Anosmia is a complete or partial loss of one’s sense to smell. Depending on the conditions, this loss of smell might be transient or permanent. Allergies and the common cold may irritate the nasal mucosa, resulting in a temporary loss of smell.
Severe brain or nerve problems like head trauma or brain tumors may affect one’s ability to smell indefinite. Anosmia is a condition that may develop as individuals age.
Although anosmia is seldom fatal, it may have a major influence on a person’s overall quality of life. Anosmia patients may lose interest in eating since they are unable to taste it sufficiently. As a consequence, weight loss or malnutrition may occur. Anosmia may induce unhappiness since it hinders the ability to smell or taste delicious things that might give comfort.
The sense of smell is critical for general health and nutrition, since diminishing feelings may result in decreased appetite and malnutrition, which is particularly prevalent in the elderly. Other health concerns may arise as a result of a diminished sense of smell. Individuals with anosmia may inadvertently ingest soured or rancid meals due to their inability to recognize aromas indicative of deterioration. Additionally, those who suffer from anosmia may be unaware that they are inhaling hazardous, filthy, or smoke-filled air.
Generally, treating the underlying issue will help restore the sense of smell. Antibiotics, for example, may assist in the treatment of sinusitis and related symptoms. If some medicines are impairing the sense of smell, switching medications may help alleviate the anosmia symptoms. If you have nasal polyps or another kind of blockage, surgery may be necessary. Your healthcare practitioner can help you determine whether or not there are any underlying concerns and may recommend the appropriate treatment.
Avoiding dehydrating meals and beverages such as caffeinated beverages and alcoholic beverages is important for preventing the bad smell in your nose. Taking antihistamines or decongestants to relieve nose or sinus irritation help in case of anosmia.
A congested nose caused by a cold is a typical cause of a temporary, transient loss of smell that might last for days. Another frequent reason for congested nasal passages is a polyp or a nasal fracture, which obstructs the airways. Normal aging, especially beyond the age of 60, might result in the loss of smell. Sinus infection is the most common cause of loss of smell. Sinus infection is also associated with the complaint of a bad smell in the nose. Cold also results in loss of smell and taste.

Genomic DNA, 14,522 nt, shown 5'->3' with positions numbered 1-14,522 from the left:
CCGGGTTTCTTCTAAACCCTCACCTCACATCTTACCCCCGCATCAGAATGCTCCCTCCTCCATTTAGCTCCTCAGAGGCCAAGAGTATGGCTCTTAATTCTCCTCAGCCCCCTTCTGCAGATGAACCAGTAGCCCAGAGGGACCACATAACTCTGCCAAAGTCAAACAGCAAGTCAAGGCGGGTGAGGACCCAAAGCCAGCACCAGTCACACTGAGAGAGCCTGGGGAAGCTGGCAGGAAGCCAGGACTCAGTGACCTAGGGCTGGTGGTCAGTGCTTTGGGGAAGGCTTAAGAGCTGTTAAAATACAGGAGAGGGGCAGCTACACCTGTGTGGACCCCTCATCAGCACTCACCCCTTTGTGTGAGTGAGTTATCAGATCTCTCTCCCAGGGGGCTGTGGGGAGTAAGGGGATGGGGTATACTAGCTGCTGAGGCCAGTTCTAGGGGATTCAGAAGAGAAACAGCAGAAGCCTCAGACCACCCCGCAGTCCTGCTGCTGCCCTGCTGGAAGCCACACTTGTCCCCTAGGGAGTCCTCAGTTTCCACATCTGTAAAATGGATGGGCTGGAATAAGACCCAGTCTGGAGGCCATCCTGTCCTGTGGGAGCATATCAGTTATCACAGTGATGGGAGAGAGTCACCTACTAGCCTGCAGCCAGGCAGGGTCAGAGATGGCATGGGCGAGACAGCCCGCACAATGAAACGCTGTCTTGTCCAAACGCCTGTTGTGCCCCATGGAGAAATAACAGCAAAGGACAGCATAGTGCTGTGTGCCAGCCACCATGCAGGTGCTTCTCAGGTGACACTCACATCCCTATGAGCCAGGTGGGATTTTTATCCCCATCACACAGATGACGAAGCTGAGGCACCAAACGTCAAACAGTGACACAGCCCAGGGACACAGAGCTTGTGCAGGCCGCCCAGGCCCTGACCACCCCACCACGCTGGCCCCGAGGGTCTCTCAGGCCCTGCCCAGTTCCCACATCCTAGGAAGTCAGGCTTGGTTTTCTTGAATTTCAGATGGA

In the nose and a location on the upper neck, there are several odor receptor-carrying cells. Each time they detect a scent, these smell receptors transmit a signal to the brain. The brain then distinguishes the different scents. Any difficulty with this process, such as a blockage, inflammation, stuffy nose, nerve injury, or an irregularity in brain function, may impair the ability to smell appropriate.
Following are the conditions that cause the issues with the inner lining of the nose along with congestion:
· Acute as well as chronic sinusitis
· Common cold
· Covid 19
· Allergic rhinitis i.e. hay fever
The following are conditions that cause loss of smell due to blockage or obstruction of airflow:
· Nasal polyps
· Deviated septum
The conditions that damage the nerves or brain’s ability to detect smell include:
· Alzheimer’s disease
· Multiple sclerosis
· Parkinson’s disease
· Traumatic brain injury
· Huntington’s disease
The sense of smell may return to normal within a few weeks or months.
Congenital anosmia is a disorder for which there is currently no known treatment. Anosmia, on the other hand, is a condition that often resolves on its own. In the vast majority of cases, your sense of smell will return after the underlying issue has been remedied.
Treatment of the underlying condition may be useful. If you have sinusitis or nasal polyps, for example, using steroid nasal sprays or drops may be therapeutic.
Certain individuals may benefit from a process called olfactory conditioning.
When to see a doctor
Anosmia induced by flu, colds, and infections often resolve within a few days after beginning therapy. If your anosmia continues, you should consult with a medical expert. If you notice that you have lost your sense of smell, see a doctor. Consult your doctor if you are experiencing depression. Your doctor may recommend that you see an ENT specialist. Loss of smell should be communicated to the professional for avoiding the consequences.